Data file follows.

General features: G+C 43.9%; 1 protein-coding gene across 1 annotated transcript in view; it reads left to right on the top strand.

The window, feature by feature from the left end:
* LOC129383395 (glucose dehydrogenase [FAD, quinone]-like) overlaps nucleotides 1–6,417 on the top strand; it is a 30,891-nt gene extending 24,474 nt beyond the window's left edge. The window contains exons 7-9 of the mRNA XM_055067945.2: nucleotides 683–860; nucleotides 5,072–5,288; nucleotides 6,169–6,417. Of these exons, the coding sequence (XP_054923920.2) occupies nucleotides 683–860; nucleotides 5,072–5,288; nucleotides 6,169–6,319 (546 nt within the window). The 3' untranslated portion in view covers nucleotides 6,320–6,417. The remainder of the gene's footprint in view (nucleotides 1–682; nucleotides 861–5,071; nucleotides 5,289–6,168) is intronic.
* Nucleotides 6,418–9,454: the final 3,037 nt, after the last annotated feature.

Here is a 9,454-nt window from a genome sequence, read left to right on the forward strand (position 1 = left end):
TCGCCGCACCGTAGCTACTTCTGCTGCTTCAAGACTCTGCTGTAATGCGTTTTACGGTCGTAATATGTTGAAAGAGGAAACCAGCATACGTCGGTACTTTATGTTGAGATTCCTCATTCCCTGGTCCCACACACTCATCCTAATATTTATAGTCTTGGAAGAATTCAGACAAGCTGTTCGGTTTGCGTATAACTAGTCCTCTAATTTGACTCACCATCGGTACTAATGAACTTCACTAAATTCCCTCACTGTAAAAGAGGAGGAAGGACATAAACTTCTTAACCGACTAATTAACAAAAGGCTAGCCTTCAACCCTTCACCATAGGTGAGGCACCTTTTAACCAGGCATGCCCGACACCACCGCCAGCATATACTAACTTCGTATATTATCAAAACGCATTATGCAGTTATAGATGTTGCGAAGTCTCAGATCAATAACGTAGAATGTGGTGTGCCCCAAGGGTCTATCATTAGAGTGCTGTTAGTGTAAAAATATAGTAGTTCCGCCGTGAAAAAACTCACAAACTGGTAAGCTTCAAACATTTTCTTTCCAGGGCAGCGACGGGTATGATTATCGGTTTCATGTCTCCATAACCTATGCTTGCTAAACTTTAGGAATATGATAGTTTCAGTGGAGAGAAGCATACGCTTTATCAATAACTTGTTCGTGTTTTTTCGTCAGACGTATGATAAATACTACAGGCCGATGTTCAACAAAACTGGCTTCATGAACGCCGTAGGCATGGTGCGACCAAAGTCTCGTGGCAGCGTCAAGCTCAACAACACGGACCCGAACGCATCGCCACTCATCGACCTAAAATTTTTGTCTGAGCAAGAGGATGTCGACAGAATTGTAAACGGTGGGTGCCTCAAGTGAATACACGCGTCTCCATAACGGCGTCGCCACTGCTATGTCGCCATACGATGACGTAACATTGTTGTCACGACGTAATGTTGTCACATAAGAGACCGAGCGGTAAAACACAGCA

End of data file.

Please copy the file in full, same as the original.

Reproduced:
General features: G+C 43.9%; 1 protein-coding gene across 1 annotated transcript in view; it reads left to right on the top strand.

The window, feature by feature from the left end:
* LOC129383395 (glucose dehydrogenase [FAD, quinone]-like) overlaps nucleotides 1–6,417 on the top strand; it is a 30,891-nt gene extending 24,474 nt beyond the window's left edge. The window contains exons 7-9 of the mRNA XM_055067945.2: nucleotides 683–860; nucleotides 5,072–5,288; nucleotides 6,169–6,417. Of these exons, the coding sequence (XP_054923920.2) occupies nucleotides 683–860; nucleotides 5,072–5,288; nucleotides 6,169–6,319 (546 nt within the window). The 3' untranslated portion in view covers nucleotides 6,320–6,417. The remainder of the gene's footprint in view (nucleotides 1–682; nucleotides 861–5,071; nucleotides 5,289–6,168) is intronic.
* Nucleotides 6,418–9,454: the final 3,037 nt, after the last annotated feature.

Here is a 9,454-nt window from a genome sequence, read left to right on the forward strand (position 1 = left end):
TCGCCGCACCGTAGCTACTTCTGCTGCTTCAAGACTCTGCTGTAATGCGTTTTACGGTCGTAATATGTTGAAAGAGGAAACCAGCATACGTCGGTACTTTATGTTGAGATTCCTCATTCCCTGGTCCCACACACTCATCCTAATATTTATAGTCTTGGAAGAATTCAGACAAGCTGTTCGGTTTGCGTATAACTAGTCCTCTAATTTGACTCACCATCGGTACTAATGAACTTCACTAAATTCCCTCACTGTAAAAGAGGAGGAAGGACATAAACTTCTTAACCGACTAATTAACAAAAGGCTAGCCTTCAACCCTTCACCATAGGTGAGGCACCTTTTAACCAGGCATGCCCGACACCACCGCCAGCATATACTAACTTCGTATATTATCAAAACGCATTATGCAGTTATAGATGTTGCGAAGTCTCAGATCAATAACGTAGAATGTGGTGTGCCCCAAGGGTCTATCATTAGAGTGCTGTTAGTGTAAAAATATAGTAGTTCCGCCGTGAAAAAACTCACAAACTGGTAAGCTTCAAACATTTTCTTTCCAGGGCAGCGACGGGTATGATTATCGGTTTCATGTCTCCATAACCTATGCTTGCTAAACTTTAGGAATATGATAGTTTCAGTGGAGAGAAGCATACGCTTTATCAATAACTTGTTCGTGTTTTTTCGTCAGACGTATGATAAATACTACAGGCCGATGTTCAACAAAACTGGCTTCATGAACGCCGTAGGCATGGTGCGACCAAAGTCTCGTGGCAGCGTCAAGCTCAACAACACGGACCCGAACGCATCGCCACTCATCGACCTAAAATTTTTGTCTGAGCAAGAGGATGTCGACAGAATTGTAAACGGTGGGTGCCTCAAGTGAATACACGCGTCTCCATAACGGCGTCGCCACTGCTATGTCGCCATACGATGACGTAACATTGTTGTCACGACGTAATGTTGTCACATAAGAGACCGAGCGGTAAAACACAGCA